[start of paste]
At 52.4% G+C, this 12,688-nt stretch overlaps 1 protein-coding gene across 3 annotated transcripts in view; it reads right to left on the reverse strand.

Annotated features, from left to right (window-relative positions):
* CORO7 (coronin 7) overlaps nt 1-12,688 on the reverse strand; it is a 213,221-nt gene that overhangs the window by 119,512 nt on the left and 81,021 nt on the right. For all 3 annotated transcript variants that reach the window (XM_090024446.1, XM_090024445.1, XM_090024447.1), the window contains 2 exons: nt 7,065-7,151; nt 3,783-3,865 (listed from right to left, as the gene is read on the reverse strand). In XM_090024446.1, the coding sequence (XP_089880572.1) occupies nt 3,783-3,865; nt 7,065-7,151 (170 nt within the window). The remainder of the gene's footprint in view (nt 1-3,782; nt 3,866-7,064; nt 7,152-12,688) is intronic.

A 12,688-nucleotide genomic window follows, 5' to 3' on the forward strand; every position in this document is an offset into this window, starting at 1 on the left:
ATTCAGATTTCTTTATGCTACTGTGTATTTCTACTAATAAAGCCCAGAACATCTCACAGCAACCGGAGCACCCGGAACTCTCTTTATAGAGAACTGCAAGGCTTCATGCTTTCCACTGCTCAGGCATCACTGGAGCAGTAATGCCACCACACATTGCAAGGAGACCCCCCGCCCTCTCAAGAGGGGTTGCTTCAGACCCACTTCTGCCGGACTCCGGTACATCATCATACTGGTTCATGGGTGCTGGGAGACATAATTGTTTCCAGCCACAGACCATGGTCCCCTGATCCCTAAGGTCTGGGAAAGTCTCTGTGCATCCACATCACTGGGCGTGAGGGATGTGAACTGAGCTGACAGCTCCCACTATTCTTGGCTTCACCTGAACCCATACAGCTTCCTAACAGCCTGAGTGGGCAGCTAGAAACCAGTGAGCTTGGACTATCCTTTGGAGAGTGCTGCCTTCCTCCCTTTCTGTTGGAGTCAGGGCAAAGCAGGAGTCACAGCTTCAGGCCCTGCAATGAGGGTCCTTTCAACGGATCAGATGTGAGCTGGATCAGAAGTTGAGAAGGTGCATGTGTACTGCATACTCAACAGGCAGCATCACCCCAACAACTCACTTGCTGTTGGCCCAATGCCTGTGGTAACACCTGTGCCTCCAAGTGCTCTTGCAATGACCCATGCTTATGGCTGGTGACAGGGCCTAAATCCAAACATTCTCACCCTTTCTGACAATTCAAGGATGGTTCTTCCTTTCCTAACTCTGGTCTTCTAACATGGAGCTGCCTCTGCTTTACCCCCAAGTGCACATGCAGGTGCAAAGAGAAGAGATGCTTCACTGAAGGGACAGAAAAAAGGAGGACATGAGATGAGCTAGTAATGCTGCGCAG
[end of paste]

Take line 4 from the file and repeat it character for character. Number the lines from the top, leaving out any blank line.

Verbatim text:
A 12,688-nucleotide genomic window follows, 5' to 3' on the forward strand; every position in this document is an offset into this window, starting at 1 on the left: